Apple, BMW, LG, HP, Coca-Cola, and Walmart are among the 187 companies cited by non-profit Carbon Disclosure Project for doing the most to combat climate change. These green warriors also outperform the Bloomberg World Index. The five Canadian companies that made this elite group are TD Bank, Bombardier, TransCanada, Teck Resources, and CN Railway. I find out how their stock prices compare to the S&P/TSX Index.
The recently released CDP 2014 report is covered by media around the world but, sadly, passed by all major Canadian publications. I find informative coverage by Bloomberg, Forbes, and CNBC. A few key quotes:
- Bloomberg: “If acting on climate change hurts the economy, as the American Coal Council’s talking points suggest, it’s a lesson lost on some of the world’s most successful companies. Stocks of companies that take climate change seriously beat the wider market by almost 10 percent …”
- Forbes: “True leaders in the field are using their sustainability information to become stronger businesses and to make better decisions based on what they have learned. They understand that analysing, reporting and benchmarking the data they have gathered can help to boost revenues, strengthen brands, cut costs and manage risks.”
- CNBC: “It’s the companies that are not yet able to report that are telling their investors ‘we’re not prepared for this issue and we may be exposed to this risk and we’re probably not gaining on the opportunity side.'”
What is notable is how these companies who invest heavily in combating climate change are doing for their shareholders. As I wrote in The State of Impact Investing in 2013, “some investors and investment managers think impact investing means giving up profits and from a fiduciary point of view they are not allowed to do that.” But time after time, data show green companies actually delivered market-beating financial returns. (Impact Investing means investing in companies that do social and environmental good in addition to generating financial return.)
The stock prices of global green business leaders beat the market. The 187 CDP “A List” companies’ stock prices as a group outperformed the Bloomberg World Index by 9.6% in the four year period from 2010, according to CDP. The A-Listers’ stocks went up 37.53% while the Bloomberg World Index went up 34.24% in the same period.
When a similar analysis was done by the CDP in 2011 for the period 2005 to 2011, the results were even more dramatic. As I wrote in CDP Canada 2011: Key Highlights, “Businesses who lead in carbon performance delivered twice the financial return compared to their peers. Companies in the Carbon Disclosure Leadership Index (CDLI) and Carbon Performance Leadership Index (CPLI) delivered approximately double the total return of Global 500 companies between January 2005 and May 2011.”
How did the Canadian green business leaders do? The five Canadian companies that made the elite CDP 2014 “A List” group are TD Bank, Bombardier, TransCanada, Teck Resources, and CN Railway. As a Canadian investor, I am curious how these five Canadian green leaders perform as compared to the S&P/TSX Composite Index. So I did some analysis. During the same four year period used in CDP’s global analysis, the S&P/TSX index went up 21.5%. By my calculation, the five Canadian A List companies’ stock prices as a group went up 33.6%!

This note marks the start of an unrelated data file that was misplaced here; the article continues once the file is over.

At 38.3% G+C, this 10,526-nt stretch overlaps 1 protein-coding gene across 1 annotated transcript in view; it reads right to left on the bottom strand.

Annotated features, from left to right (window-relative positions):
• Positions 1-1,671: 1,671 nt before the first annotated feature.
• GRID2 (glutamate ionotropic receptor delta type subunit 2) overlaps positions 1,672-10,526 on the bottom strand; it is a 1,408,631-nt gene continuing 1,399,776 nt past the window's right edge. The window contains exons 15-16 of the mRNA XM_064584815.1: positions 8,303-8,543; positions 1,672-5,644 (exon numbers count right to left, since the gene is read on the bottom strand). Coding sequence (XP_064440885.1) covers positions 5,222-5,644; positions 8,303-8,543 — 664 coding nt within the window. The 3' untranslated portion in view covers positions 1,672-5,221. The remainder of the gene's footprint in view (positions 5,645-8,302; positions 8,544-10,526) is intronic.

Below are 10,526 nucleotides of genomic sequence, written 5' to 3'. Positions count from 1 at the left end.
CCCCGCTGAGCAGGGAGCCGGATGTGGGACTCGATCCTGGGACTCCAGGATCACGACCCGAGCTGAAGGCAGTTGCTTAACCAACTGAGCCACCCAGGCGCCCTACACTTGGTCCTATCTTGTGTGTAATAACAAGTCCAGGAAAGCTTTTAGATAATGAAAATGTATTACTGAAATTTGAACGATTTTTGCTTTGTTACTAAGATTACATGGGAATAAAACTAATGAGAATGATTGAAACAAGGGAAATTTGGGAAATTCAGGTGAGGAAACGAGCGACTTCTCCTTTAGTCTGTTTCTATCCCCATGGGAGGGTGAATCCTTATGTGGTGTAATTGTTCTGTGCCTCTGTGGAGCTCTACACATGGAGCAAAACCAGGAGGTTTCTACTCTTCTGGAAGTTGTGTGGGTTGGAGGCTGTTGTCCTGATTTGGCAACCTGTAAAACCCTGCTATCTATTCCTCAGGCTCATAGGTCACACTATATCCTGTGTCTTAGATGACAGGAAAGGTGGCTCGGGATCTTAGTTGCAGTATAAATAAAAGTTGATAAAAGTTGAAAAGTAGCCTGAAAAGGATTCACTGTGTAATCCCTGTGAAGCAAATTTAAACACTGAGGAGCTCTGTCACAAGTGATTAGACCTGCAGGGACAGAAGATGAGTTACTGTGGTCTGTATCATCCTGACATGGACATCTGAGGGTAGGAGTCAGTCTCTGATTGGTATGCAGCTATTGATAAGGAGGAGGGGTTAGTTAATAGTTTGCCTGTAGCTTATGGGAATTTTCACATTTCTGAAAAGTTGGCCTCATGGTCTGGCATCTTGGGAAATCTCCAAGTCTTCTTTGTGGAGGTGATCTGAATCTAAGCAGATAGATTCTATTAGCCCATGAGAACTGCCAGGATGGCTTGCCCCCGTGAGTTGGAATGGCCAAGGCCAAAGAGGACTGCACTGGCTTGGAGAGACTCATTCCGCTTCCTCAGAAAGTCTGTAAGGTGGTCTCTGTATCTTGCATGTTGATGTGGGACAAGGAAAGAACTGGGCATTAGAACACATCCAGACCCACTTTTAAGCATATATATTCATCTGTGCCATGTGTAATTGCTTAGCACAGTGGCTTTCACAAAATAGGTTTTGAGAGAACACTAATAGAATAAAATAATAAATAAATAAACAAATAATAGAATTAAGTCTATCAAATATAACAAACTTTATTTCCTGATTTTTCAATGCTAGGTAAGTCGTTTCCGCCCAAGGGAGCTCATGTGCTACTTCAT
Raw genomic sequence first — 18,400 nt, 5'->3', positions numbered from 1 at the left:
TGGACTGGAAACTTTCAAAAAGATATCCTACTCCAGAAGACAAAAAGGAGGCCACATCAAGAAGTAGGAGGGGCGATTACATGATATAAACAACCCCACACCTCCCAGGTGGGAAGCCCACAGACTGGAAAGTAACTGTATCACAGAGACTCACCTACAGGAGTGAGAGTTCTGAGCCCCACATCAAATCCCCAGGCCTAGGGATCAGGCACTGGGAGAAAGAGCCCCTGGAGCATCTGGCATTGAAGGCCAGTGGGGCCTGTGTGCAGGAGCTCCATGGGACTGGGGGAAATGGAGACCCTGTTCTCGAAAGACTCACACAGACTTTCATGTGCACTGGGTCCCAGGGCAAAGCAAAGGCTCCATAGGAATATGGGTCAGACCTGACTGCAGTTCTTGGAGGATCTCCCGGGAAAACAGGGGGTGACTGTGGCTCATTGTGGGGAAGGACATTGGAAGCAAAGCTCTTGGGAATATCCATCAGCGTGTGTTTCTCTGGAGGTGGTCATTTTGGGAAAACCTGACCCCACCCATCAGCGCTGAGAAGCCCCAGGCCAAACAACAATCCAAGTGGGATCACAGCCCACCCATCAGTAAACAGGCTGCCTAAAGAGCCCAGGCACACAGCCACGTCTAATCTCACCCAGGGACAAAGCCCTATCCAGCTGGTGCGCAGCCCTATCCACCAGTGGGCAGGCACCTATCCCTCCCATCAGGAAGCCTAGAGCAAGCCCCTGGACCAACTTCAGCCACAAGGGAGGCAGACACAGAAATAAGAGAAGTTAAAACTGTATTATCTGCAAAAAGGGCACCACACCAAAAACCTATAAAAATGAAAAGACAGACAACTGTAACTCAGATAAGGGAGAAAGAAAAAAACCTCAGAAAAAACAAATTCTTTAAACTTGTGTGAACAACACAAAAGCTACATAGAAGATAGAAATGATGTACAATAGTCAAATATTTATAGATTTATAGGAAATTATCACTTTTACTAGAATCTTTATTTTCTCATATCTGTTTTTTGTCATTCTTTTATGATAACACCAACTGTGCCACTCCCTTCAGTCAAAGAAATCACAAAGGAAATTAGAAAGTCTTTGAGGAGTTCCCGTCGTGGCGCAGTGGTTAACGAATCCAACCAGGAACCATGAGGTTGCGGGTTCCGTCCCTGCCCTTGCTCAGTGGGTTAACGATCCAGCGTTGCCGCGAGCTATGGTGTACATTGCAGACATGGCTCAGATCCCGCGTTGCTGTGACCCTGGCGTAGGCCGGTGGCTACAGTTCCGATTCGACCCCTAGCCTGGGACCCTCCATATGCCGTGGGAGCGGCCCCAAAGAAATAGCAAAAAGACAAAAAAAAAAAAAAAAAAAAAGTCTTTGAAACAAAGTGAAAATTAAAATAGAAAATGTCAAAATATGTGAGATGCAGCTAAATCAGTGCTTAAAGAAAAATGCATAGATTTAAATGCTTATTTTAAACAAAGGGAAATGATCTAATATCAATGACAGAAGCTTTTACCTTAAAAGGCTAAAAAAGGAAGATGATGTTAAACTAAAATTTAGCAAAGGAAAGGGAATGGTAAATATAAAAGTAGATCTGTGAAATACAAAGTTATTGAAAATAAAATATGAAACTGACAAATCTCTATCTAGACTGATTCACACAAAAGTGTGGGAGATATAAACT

If you put $100 into these five Canadian green leaders in 2010 you would have $133.6 now as compared to just $121.5 if your money was in the TSX in general. A 56% increase in gain over the market. This is an incredible result! (It would be interesting to follow how the stocks of the newly minted CDP “A List” companies change going forward. As I investigated in How Third-Party CSR Ratings Impact Share Price, the impact is not always in ways expected.)
Time and again, in Canada and worldwide, companies that do the most in combating climate change have delivered financial returns that outperformed the markets. Fund managers and investors take note. The notion that progressive green companies must give up returns for environmental good is just plain wrong. It’s wrong when we look at the global market in the last four years: green leaders outperformed the market by 9.6%. It’s wrong when we looked at it from 2005 to 2011: green leaders delivered twice the financial return. It’s wrong in the Canadian market in the last four years: green leaders outperformed the market by 56%.
How could green companies devoting resources to fight climate change deliver better financial returns than non-green ones? Is it because they use their sustainability information to make better decisions to cut costs and manage risks as Forbes reported? I don’t know. Other studies (e.g. Waddock, Orlitzky, Schmidt, Rynes) have also found that a company’s social performance and financial performance are linked. Whatever the reasons, the fact is green leaders frequently outperformed the markets. If your institutional or individual investment clients doubt you, show them these real world results.
This article was originally published on Carbon49.